Modeling water

Discussion in 'Getting Started' started by K4Pacific, Aug 23, 2005.

  1. K4Pacific

    K4Pacific New Member

    [​IMG] I am creating a deep harbor . I have painted plywood a deep blue. My question is this. Will clear acrylics let the blue show through? Also, what is the best way to create rippled water?[​IMG] Any suggestions will be greatly appreciated.
    Thanks, Bill
  2. K.V.Div

    K.V.Div Member

    Hi Bill, Welcome to The Gauge.

    First off, unless your harbour is next to a glacier or has most of it's river inflow being fed from a glacier, your water should not be blue. The blue that you see when you stand next to a body of water is due to the reflection of the sky color on a sunny day.
    If you stand at the same spot on a cloudy day, the water will reflect the same color as the sky: Grey.
    If you fly over a body of water, you will notice that it looks black at the deeper parts, and lightens to a brown color, becoming lighter as you get closer to the shore.
    This is due to the fact that water tends to absorb light and the deeper the water is, the less light is reflected back to you.
    BTW, glacier fed lakes and rivers are full of silt which shows as a blue color.
    Clear acrylics will let the base color show through with no problem and rippled water is best achieved (in my experiance anyway), by applying a coat of acrylic gel medium, gloss medium (both available at art supply stores) or with Woodland Scenics Water Effects with a medium sized fan brush dabbed on at an angle to build up peaks and ripples.
    they are white when they are applyed but dry clear.
    Hope this helps.

  3. jmarksbery

    jmarksbery Active Member

    :thumb: What Terry said. :thumb: Jim
  4. Ralph

    Ralph's for fun!

    I've been pleased with the effects of acrylic gloss medium. Color might be a personal choice. How about painting a scrap piece of wood that dark blue color and experimenting with gloss medium to see if you like the results?
  5. nachoman

    nachoman Guest

    there was a kalmbach book called "scenery tips and techniques" that covered water pretty well. I am not sure if it is still in print. Coloration is personal choice and expect it to take experimentation, and plenty of mixing. Study real water objectiely. People have a tendancy to want to make water "blue" and grass "green" when in fact neither may be correct. If I were doing it, I would first put down something over the plywood to help smooth the grain. Maybe a thin piece of masonite or linoleum. Or you could try joint compound. Next, I would put down several coats of white, flat latex paint - maybe with a roller to hide brush marks. Artist's gesso could also be used for this. For painting the water, I would use artist tube acrylic paints. But then again, I paint as a hobby and this is natural to me. Small bottles of craft paint would also work well - they are cheap and come in many colors. I would buy many colors of blues, browns, tans, greens, and experiment. I think a 1" brush would probably work best - and take extra care to blend the colors well along the shore. natural waterways don't often have abrupt changes in color, except when the sediment load changes do to river input. For the gloss - I am sure someone at an art supply store could point you to a high-build gloss medium that you could kinda "stipple" on to represennt waves. For really choppy water, you could stipple the waves, drybrush the crests lightly with white, and then apply more gloss.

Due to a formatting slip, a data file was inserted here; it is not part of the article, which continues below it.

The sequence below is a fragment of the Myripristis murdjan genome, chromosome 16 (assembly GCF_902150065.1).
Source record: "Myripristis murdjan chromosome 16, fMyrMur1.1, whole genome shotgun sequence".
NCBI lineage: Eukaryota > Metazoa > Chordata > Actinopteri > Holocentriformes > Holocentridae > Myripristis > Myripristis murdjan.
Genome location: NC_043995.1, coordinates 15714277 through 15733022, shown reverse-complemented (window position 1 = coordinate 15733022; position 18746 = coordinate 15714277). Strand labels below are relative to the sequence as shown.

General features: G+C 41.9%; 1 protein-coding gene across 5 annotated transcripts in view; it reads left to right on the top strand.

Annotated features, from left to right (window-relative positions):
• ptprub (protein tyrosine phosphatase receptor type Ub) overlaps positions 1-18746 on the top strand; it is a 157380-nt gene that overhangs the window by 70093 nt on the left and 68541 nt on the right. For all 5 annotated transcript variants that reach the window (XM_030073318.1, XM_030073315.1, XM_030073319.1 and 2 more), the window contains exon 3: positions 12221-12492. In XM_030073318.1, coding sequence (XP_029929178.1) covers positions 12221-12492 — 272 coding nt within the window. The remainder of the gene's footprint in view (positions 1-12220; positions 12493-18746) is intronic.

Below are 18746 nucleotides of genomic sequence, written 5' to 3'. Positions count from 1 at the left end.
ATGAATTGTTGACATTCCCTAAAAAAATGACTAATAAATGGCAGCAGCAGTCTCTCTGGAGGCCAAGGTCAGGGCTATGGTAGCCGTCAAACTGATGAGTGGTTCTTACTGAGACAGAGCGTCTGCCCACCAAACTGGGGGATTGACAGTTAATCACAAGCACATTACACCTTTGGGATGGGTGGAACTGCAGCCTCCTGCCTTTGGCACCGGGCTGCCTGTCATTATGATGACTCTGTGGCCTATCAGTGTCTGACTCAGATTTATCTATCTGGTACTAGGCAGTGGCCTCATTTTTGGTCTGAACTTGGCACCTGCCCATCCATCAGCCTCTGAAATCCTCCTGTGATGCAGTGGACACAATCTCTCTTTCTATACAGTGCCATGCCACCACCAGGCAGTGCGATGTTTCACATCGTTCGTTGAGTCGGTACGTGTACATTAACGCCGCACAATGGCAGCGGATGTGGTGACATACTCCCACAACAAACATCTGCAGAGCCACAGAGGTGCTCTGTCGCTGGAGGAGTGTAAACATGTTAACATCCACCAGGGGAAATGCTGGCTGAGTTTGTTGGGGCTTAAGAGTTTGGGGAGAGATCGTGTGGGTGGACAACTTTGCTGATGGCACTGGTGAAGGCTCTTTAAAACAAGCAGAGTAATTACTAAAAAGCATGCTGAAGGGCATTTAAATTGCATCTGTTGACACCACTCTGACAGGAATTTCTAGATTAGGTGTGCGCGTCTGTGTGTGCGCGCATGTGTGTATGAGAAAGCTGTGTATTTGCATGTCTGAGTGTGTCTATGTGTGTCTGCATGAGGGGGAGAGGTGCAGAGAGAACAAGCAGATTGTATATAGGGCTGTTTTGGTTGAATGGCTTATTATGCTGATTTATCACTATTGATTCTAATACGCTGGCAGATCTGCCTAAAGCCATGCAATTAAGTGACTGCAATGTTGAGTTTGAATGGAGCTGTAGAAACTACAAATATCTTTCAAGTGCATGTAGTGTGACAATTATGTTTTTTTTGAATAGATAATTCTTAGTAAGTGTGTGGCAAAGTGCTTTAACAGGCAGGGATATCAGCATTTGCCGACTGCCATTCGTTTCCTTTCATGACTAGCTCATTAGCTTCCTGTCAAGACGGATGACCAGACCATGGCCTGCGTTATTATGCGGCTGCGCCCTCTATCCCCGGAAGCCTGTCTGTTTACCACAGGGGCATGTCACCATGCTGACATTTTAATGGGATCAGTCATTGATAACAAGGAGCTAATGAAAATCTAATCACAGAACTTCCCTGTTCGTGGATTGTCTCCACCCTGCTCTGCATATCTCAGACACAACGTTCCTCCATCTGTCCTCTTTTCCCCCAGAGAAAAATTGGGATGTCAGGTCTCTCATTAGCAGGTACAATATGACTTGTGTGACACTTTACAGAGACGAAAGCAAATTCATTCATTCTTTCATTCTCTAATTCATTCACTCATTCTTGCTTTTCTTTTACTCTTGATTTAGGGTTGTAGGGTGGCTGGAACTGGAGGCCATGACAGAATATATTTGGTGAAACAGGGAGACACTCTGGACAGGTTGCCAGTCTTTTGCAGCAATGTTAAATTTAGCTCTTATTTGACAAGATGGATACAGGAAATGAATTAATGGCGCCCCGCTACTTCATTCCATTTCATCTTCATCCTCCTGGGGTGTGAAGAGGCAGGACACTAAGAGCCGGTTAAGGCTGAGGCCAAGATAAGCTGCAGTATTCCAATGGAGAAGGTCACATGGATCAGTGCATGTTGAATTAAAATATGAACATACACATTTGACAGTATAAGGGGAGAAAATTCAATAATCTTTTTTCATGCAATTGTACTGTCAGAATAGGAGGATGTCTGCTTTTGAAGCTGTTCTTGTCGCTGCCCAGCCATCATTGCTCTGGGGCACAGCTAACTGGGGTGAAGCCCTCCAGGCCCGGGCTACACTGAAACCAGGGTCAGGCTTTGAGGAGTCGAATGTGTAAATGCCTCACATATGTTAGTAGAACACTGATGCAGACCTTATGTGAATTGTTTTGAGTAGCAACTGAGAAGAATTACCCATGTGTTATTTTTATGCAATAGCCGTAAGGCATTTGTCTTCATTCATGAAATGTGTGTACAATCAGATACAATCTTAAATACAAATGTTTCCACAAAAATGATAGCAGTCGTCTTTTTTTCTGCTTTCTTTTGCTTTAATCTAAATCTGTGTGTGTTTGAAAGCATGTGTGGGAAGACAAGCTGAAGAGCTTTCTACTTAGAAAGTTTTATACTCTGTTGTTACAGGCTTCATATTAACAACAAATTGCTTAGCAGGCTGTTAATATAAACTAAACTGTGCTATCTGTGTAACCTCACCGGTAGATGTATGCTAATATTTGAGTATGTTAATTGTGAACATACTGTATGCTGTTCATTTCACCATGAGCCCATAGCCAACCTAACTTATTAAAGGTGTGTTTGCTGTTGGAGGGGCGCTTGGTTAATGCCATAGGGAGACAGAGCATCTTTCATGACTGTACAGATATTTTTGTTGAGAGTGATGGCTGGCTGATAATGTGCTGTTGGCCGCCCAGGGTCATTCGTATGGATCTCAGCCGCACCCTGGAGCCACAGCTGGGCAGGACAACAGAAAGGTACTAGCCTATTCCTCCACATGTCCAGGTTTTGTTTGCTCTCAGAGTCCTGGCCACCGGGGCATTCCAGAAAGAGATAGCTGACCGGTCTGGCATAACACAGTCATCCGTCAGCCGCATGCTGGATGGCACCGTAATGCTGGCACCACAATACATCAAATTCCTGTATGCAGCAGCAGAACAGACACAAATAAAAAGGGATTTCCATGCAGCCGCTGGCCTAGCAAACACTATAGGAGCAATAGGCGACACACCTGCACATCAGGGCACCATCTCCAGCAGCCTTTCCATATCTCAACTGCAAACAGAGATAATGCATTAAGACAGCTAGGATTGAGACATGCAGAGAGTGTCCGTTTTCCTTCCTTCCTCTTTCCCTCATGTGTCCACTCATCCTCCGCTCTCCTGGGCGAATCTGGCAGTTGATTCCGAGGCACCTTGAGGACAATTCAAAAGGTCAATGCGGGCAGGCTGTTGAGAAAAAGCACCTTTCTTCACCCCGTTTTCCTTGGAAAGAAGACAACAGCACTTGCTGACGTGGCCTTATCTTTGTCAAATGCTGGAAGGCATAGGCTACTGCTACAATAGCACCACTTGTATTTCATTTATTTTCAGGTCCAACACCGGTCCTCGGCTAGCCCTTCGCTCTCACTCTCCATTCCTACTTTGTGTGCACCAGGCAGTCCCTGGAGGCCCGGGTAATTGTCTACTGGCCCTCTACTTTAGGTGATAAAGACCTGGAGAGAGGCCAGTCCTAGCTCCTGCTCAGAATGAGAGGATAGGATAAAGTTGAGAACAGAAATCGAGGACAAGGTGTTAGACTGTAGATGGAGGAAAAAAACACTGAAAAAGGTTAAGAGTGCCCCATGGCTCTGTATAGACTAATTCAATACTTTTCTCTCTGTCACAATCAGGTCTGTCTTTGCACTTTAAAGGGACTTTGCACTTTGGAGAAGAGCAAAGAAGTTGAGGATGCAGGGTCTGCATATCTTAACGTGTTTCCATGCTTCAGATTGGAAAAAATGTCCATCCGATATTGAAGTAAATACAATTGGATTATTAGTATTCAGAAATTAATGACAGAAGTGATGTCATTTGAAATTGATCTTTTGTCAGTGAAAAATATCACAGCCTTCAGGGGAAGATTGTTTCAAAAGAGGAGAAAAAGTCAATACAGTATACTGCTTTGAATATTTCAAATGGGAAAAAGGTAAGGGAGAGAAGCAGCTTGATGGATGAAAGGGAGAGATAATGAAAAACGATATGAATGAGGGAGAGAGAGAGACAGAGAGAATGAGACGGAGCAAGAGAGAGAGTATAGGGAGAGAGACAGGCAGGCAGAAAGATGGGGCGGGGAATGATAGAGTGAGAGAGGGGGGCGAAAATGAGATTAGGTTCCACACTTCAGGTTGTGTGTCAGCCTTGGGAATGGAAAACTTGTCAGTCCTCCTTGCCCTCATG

6. Will_annand

    Will_annand Active Member

    There was an article in RMC a couple of years ago where the fellow talked about using clear silicone for making waterfalls and rapids. He spread the silicone on a plastic sheet and kept brushing it until it dried. When he peeled the silicone and mounted it on his layout, he ended up with a realistic likeness of falling water.
  7. ezdays

    ezdays Out AZ way

    Someone else posted some pics here a year or two ago using Christmas tree "Angel Hair" and it made a dandy water fall.
  8. Gary Pfeil

    Gary Pfeil Active Member

  9. jim currie

    jim currie Active Member

    another way us old modlers used was ripple glass :)

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